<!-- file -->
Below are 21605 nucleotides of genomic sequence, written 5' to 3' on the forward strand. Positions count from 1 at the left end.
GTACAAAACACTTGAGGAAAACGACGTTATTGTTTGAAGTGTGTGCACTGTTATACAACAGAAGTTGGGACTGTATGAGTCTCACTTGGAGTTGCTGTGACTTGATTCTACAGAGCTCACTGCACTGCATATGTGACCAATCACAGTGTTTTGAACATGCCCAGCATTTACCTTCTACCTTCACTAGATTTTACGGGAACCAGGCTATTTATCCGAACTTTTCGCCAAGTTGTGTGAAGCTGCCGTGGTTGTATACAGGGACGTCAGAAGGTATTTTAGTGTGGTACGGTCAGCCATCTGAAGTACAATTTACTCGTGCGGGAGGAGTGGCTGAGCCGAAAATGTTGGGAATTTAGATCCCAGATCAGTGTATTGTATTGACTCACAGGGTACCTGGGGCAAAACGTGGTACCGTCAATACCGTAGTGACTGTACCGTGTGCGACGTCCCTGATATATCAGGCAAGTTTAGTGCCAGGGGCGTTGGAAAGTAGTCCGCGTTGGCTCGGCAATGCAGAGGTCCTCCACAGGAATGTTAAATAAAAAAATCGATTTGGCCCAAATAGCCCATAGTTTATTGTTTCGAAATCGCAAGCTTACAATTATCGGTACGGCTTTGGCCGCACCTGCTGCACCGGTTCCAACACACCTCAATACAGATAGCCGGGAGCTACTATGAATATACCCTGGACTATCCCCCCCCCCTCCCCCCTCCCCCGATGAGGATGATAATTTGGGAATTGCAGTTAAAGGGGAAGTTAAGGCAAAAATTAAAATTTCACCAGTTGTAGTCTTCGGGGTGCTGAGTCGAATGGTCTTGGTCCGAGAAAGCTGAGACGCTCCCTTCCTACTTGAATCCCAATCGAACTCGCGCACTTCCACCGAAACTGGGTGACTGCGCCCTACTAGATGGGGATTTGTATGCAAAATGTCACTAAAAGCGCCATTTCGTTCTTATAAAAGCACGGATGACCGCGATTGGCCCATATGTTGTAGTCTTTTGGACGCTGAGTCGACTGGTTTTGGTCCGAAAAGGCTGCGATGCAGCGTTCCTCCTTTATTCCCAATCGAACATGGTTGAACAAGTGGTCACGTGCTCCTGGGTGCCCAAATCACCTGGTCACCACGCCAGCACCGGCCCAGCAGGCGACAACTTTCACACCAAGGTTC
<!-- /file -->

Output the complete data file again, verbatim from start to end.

Below are 21605 nucleotides of genomic sequence, written 5' to 3' on the forward strand. Positions count from 1 at the left end.
GTACAAAACACTTGAGGAAAACGACGTTATTGTTTGAAGTGTGTGCACTGTTATACAACAGAAGTTGGGACTGTATGAGTCTCACTTGGAGTTGCTGTGACTTGATTCTACAGAGCTCACTGCACTGCATATGTGACCAATCACAGTGTTTTGAACATGCCCAGCATTTACCTTCTACCTTCACTAGATTTTACGGGAACCAGGCTATTTATCCGAACTTTTCGCCAAGTTGTGTGAAGCTGCCGTGGTTGTATACAGGGACGTCAGAAGGTATTTTAGTGTGGTACGGTCAGCCATCTGAAGTACAATTTACTCGTGCGGGAGGAGTGGCTGAGCCGAAAATGTTGGGAATTTAGATCCCAGATCAGTGTATTGTATTGACTCACAGGGTACCTGGGGCAAAACGTGGTACCGTCAATACCGTAGTGACTGTACCGTGTGCGACGTCCCTGATATATCAGGCAAGTTTAGTGCCAGGGGCGTTGGAAAGTAGTCCGCGTTGGCTCGGCAATGCAGAGGTCCTCCACAGGAATGTTAAATAAAAAAATCGATTTGGCCCAAATAGCCCATAGTTTATTGTTTCGAAATCGCAAGCTTACAATTATCGGTACGGCTTTGGCCGCACCTGCTGCACCGGTTCCAACACACCTCAATACAGATAGCCGGGAGCTACTATGAATATACCCTGGACTATCCCCCCCCCCTCCCCCCTCCCCCGATGAGGATGATAATTTGGGAATTGCAGTTAAAGGGGAAGTTAAGGCAAAAATTAAAATTTCACCAGTTGTAGTCTTCGGGGTGCTGAGTCGAATGGTCTTGGTCCGAGAAAGCTGAGACGCTCCCTTCCTACTTGAATCCCAATCGAACTCGCGCACTTCCACCGAAACTGGGTGACTGCGCCCTACTAGATGGGGATTTGTATGCAAAATGTCACTAAAAGCGCCATTTCGTTCTTATAAAAGCACGGATGACCGCGATTGGCCCATATGTTGTAGTCTTTTGGACGCTGAGTCGACTGGTTTTGGTCCGAAAAGGCTGCGATGCAGCGTTCCTCCTTTATTCCCAATCGAACATGGTTGAACAAGTGGTCACGTGCTCCTGGGTGCCCAAATCACCTGGTCACCACGCCAGCACCGGCCCAGCAGGCGACAACTTTCACACCAAGGTTC